• Invertebrates because AhRs of invertebrates have less diverse functionalities relative to vertebrates, AhRs of most invertebrates likely do not bind agonists that represent anthropogenic pollutants, and no AhR-mediated, critical adverse effects are known in invertebrates as a result of exposure to AhR agonists (Hahn 2002; Hahn et al 1994).
  • Jawless fishes, such as lamprey (Petromyzontiformes) and hagfish (Myxiniformes), because of a lack of measurable AhR-mediated responses (Hahn et al 1998). Although additional information is necessary for this taxa, it is currently acknowledged that this AOP is likely not applicable to jawless fishes.

Essentiality of the Key Events

The essentiality of KEs can only be assessed relative to the impact of manipulation of a given KE (e.g., experimentally blocking or exacerbating the event) on the downstream sequence of KEs defined for the AOP. Consequently, evidence supporting essentiality is assembled on the AOP page, rather than on the independent KE pages that are meant to stand-alone as modular units without reference to other KEs in the sequence. The nature of experimental evidence that is relevant to assessing essentiality relates to the impact on downstream KEs and the AO if upstream KEs are prevented or modified. This includes: Direct evidence: directly measured experimental support that blocking or preventing a KE prevents or impacts downstream KEs in the pathway in the expected fashion. Indirect evidence: evidence that modulation or attenuation in the magnitude of impact on a specific KE (increased effect or decreased effect) is associated with corresponding changes (increases or decreases) in the magnitude or frequency of one or more downstream KEs. More help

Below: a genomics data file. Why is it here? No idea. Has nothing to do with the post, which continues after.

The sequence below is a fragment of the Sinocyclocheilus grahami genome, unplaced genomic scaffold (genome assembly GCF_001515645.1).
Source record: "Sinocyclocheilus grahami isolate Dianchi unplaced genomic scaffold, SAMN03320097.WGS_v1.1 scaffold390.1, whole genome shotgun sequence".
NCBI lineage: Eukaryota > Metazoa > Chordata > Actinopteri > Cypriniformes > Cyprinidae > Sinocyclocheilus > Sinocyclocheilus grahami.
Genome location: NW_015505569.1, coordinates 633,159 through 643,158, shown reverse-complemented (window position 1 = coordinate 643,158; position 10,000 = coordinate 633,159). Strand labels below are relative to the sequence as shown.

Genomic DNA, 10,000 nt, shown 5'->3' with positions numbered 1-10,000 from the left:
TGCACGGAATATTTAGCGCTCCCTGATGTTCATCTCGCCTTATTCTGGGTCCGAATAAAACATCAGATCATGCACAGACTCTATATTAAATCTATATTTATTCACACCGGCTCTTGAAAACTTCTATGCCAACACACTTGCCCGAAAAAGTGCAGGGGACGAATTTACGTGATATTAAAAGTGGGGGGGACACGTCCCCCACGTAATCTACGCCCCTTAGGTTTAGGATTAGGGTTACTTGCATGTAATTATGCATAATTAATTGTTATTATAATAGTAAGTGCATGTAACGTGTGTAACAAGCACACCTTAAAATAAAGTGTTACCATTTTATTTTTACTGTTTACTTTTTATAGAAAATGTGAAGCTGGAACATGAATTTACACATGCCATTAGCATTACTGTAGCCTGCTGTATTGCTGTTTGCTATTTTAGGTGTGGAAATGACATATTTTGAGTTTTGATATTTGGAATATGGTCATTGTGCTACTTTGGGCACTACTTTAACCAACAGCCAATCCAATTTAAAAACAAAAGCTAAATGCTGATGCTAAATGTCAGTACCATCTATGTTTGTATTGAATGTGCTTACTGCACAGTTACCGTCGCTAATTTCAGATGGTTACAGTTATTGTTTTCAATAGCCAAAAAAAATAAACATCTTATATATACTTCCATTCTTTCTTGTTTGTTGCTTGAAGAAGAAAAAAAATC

Support for essentiality for key events in the AOP was provided by a series of knockdown and targeted agonist and antagonist experiments. These investigations were conducted mainly with zebrafish as the model species and TCDD as the model agonist of the AhR.

 Rationale for essentiality calls:

  • AhR, activation: [Strong] Knockdown of AhR prevents TCDD induced alteration in cardiovascular development and function (Clark et al 2010; Hanno et al 2010; Karchner et al 1999; Prasch et al 2003; Van Tiem & Di Giulio 2011).